Part of me really wants to see a python. From inside the truck. A slight reduction in their numbers may have been the only positive thing that came out of Florida's severe cold weather this past winter [2009-2010], what a May 18 story in the Washington Post called "one of the few welcome casualties” of the record cold. Pat Behnke, chief spokeswoman for the Florida Fish and Wildlife Conservation Commission, was quoted in that news story saying, "Our scientists believe that 50 percent of the population of Burmese pythons was decimated with the recent cold snap.”
Borski, in the Everglades backcountry.
That would be welcome news about an animal that Borski calls "a bad critter.” There is no doubt as to the python's knack for breeding. Borski was given a research permit by the National Park Service, and must report any python encounters back to NPS. His reports are part of a large databank that Everglades National Park has been compiling since 2000, and the numbers say it all: In 2000, NPS removed two Burmese Pythons from areas in and around the park. By 2005, that number had grown to 94. Last year, a total of 367 pythons were removed.
"I keep waiting for them to find a panther inside one of them, " Borski says. "They've already found bobcats and deer.”
We end up seeing a couple more snakes, but no pythons. Regardless, I am impressed by Borski's knowledge of all things critter-like. As we drove along, he would say things like, "That was a Cuban tree frog—an invasive species—but if you see one that only takes about three jumps to get across the road, then those are Southern Leopard Frogs. They are really fast."
After a successful day chasing snook and tarpon in the non-motorized zone near Flamingo, I meet Borski at his house in Tavernier the following morning, for a little redfishing on the east side of Florida Bay.
"I've never guided,” Borski says. "But sometimes editors just hear what they want to hear. I'll tell somebody I don't guide and it'll still end up in the magazine like, 'Florida Keys Guide Tim Borski...' Which is bothersome to me, because then I'll get a phone call from somebody saying, 'I want to book you for these dates.' And I'll tell them I don't guide, and they'll say, 'Well, it says in this magazine article here that you guide.' So then people think I just don't want to guide them. And in reality, they're right, I don't.”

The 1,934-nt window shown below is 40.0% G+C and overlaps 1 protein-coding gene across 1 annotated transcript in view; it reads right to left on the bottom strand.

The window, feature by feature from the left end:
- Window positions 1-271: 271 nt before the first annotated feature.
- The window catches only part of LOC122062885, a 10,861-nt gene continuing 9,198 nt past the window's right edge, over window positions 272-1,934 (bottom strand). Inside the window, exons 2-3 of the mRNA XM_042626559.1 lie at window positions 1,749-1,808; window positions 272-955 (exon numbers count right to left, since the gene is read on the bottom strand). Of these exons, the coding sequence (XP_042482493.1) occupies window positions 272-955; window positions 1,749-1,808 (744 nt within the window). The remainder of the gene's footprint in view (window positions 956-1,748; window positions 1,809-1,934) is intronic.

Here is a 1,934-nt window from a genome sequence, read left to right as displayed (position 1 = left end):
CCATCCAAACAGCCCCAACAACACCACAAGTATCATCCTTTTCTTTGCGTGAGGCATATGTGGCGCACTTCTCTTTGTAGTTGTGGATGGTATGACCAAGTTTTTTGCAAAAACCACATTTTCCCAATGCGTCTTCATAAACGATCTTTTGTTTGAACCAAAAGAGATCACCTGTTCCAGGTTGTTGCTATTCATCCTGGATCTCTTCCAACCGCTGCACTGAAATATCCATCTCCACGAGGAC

Nor does he tie flies commercially any longer, though he still gets requests.
"I got a call one time from Jimmy Buffet, asking me if I would tie him up a collection of particular flies,” Borski says. "So I told him, 'Sure, I'll tie some up for you. But I'm going to tie them on really shitty hooks that will break right away.' Then he asks me why I would do that to him, and I said, 'Because of Margaritaville.' Buffet was like, 'Oh, a little sick of that song down there are you?' ”
Not a Diamondback.
When it comes to tying, Borski is a big believer in natural materials, and says that everything comes back to the materials selection.
"When I tell someone to use rabbit, then I'm talking about a rabbit that I got in the middle of a Wisconsin winter,” Borski says. "But if you pull the hair off one that was run over down on Big Pine Key and sat out in the sun for three weeks, then no, you aren't going to get the same results.”
Though Borski no longer concentrates on commercial fly-tying, his art keeps getting more and more popular, becoming commercial whether Borski wants it to or not.
"The more we've seen of Borski's stuff, the more we've wanted to work with him,” says Don Swanson, president of Abel Reels. "I had a couple guys come up to me at the Somerset show in New Jersey and say, 'I heard you're working with Borski. Here's my number— call me when it comes out.'”
As a generous prize-giver for numerous Florida fishing tournaments, Borski's donated paintings have sometimes helped draw competitors, because, as tournament consultant Charlotte Ambrogio puts it, "Every fisherman wants to have a Borski on his wall.”
My 48 hours is running out, and with fall approaching, I ask Borski if he still hunts.
"It's all hunting to me,” he says. "My whole day is hunting. Hunting for tarpon, for snakes, hunting for the right paint, or the right brush, or hunting for the steak sauce in the back of the fridge. It's all hunting—it's what we do.”